It’s starting to make sense. I think there might be something to all of this genetic determinism and race realism. It really does explain everything. And it is so amazingly scientific.


Evil, Socially Explained

Here is one of the most interesting public poll results I’ve seen in a long time.

President Trump called the mass killings in Las Vegas last week “an act of pure evil” when many of his opponents were trying to blame the guns involved instead. Americans strongly agree that there is evil in this world but tend to believe society, not the individual, is to blame.

It is from Rasmussen Reports, Most Recognize Evil But Question If Some Are Born That Way. Two things stand out.

First of all, this is a left-wing perspective on environmental and societal influences on the individual. Even mainstream liberals, specifically of the economically comfortable liberal class, don’t tend to be this forgiving of individuals. That is why leftists can be as critical of liberals as of conservatives, as the two share a common worldview of post-Enlightenment individualism (in their preference of the egoic theory of mind over the bundle theory of mind).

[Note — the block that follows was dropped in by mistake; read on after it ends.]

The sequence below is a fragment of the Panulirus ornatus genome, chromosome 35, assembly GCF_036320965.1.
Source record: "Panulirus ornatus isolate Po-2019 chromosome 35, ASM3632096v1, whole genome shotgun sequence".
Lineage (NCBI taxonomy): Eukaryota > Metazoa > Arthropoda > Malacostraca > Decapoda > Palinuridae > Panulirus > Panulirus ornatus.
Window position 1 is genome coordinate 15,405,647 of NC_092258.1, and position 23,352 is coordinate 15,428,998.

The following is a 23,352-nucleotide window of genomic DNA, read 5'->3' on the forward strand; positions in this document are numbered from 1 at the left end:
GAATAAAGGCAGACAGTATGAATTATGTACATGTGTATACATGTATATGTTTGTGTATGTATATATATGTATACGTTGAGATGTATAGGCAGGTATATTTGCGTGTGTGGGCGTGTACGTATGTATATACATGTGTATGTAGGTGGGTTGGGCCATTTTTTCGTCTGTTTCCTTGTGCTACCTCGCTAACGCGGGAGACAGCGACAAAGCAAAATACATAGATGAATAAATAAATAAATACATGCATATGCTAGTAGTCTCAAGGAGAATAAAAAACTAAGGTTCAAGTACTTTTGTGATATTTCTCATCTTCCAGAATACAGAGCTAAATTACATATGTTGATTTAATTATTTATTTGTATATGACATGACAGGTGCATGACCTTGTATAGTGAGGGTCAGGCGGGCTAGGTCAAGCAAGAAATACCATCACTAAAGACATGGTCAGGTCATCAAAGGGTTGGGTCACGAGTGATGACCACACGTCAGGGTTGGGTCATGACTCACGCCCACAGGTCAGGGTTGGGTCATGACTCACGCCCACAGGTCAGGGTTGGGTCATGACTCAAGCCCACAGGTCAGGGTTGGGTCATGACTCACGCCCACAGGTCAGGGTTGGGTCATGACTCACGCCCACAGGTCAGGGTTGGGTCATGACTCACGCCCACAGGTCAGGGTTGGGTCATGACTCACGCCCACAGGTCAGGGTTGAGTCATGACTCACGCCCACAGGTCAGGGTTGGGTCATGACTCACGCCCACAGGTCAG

The other thing is the source itself. Rasmussen is known for having a conservative bias. And that is in the context that no major polling organization has a reputation of left-wing bias. In general, polling organizations tend to be mainstream in their biases, which is to say they are more or less in line with prevailing ideology and the dominant paradigm. One would not expect any mainstream poll in the United States to put the thumb on the scale toward a left-wing worldview.